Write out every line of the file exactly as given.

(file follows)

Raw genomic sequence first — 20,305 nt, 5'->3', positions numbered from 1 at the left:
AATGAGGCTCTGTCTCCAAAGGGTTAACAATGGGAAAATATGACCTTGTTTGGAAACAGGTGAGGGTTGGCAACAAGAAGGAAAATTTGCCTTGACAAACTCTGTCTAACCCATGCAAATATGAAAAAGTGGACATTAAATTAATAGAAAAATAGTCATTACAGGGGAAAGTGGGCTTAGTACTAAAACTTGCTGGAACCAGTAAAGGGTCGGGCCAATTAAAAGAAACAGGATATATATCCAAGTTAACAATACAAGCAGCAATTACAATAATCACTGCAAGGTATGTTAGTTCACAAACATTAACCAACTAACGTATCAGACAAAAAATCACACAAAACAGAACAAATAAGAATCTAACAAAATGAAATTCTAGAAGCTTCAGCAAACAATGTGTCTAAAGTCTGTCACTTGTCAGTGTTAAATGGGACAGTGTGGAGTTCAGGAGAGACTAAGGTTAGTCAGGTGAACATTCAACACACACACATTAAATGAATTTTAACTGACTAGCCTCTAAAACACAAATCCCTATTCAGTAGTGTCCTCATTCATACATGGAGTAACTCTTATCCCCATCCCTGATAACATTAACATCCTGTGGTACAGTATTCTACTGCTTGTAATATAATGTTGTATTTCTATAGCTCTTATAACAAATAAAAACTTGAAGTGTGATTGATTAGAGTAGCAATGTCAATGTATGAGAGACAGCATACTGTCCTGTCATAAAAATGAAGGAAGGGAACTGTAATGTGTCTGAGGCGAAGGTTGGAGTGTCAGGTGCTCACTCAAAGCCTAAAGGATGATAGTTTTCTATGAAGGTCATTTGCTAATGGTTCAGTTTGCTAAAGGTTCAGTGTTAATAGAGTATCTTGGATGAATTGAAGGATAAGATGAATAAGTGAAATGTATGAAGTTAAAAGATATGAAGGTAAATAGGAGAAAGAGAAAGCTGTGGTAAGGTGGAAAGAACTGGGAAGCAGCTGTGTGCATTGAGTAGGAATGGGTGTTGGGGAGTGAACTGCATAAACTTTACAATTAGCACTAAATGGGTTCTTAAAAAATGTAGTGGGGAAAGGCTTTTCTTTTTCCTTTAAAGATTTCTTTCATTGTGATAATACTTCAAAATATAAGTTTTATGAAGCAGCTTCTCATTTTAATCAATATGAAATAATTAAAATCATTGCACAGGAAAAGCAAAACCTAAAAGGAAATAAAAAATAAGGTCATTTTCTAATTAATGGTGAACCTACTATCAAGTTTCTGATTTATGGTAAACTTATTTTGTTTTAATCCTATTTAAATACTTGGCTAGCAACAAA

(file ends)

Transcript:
Raw genomic sequence first — 20,305 nt, 5'->3', positions numbered from 1 at the left:
AATGAGGCTCTGTCTCCAAAGGGTTAACAATGGGAAAATATGACCTTGTTTGGAAACAGGTGAGGGTTGGCAACAAGAAGGAAAATTTGCCTTGACAAACTCTGTCTAACCCATGCAAATATGAAAAAGTGGACATTAAATTAATAGAAAAATAGTCATTACAGGGGAAAGTGGGCTTAGTACTAAAACTTGCTGGAACCAGTAAAGGGTCGGGCCAATTAAAAGAAACAGGATATATATCCAAGTTAACAATACAAGCAGCAATTACAATAATCACTGCAAGGTATGTTAGTTCACAAACATTAACCAACTAACGTATCAGACAAAAAATCACACAAAACAGAACAAATAAGAATCTAACAAAATGAAATTCTAGAAGCTTCAGCAAACAATGTGTCTAAAGTCTGTCACTTGTCAGTGTTAAATGGGACAGTGTGGAGTTCAGGAGAGACTAAGGTTAGTCAGGTGAACATTCAACACACACACATTAAATGAATTTTAACTGACTAGCCTCTAAAACACAAATCCCTATTCAGTAGTGTCCTCATTCATACATGGAGTAACTCTTATCCCCATCCCTGATAACATTAACATCCTGTGGTACAGTATTCTACTGCTTGTAATATAATGTTGTATTTCTATAGCTCTTATAACAAATAAAAACTTGAAGTGTGATTGATTAGAGTAGCAATGTCAATGTATGAGAGACAGCATACTGTCCTGTCATAAAAATGAAGGAAGGGAACTGTAATGTGTCTGAGGCGAAGGTTGGAGTGTCAGGTGCTCACTCAAAGCCTAAAGGATGATAGTTTTCTATGAAGGTCATTTGCTAATGGTTCAGTTTGCTAAAGGTTCAGTGTTAATAGAGTATCTTGGATGAATTGAAGGATAAGATGAATAAGTGAAATGTATGAAGTTAAAAGATATGAAGGTAAATAGGAGAAAGAGAAAGCTGTGGTAAGGTGGAAAGAACTGGGAAGCAGCTGTGTGCATTGAGTAGGAATGGGTGTTGGGGAGTGAACTGCATAAACTTTACAATTAGCACTAAATGGGTTCTTAAAAAATGTAGTGGGGAAAGGCTTTTCTTTTTCCTTTAAAGATTTCTTTCATTGTGATAATACTTCAAAATATAAGTTTTATGAAGCAGCTTCTCATTTTAATCAATATGAAATAATTAAAATCATTGCACAGGAAAAGCAAAACCTAAAAGGAAATAAAAAATAAGGTCATTTTCTAATTAATGGTGAACCTACTATCAAGTTTCTGATTTATGGTAAACTTATTTTGTTTTAATCCTATTTAAATACTTGGCTAGCAACAAA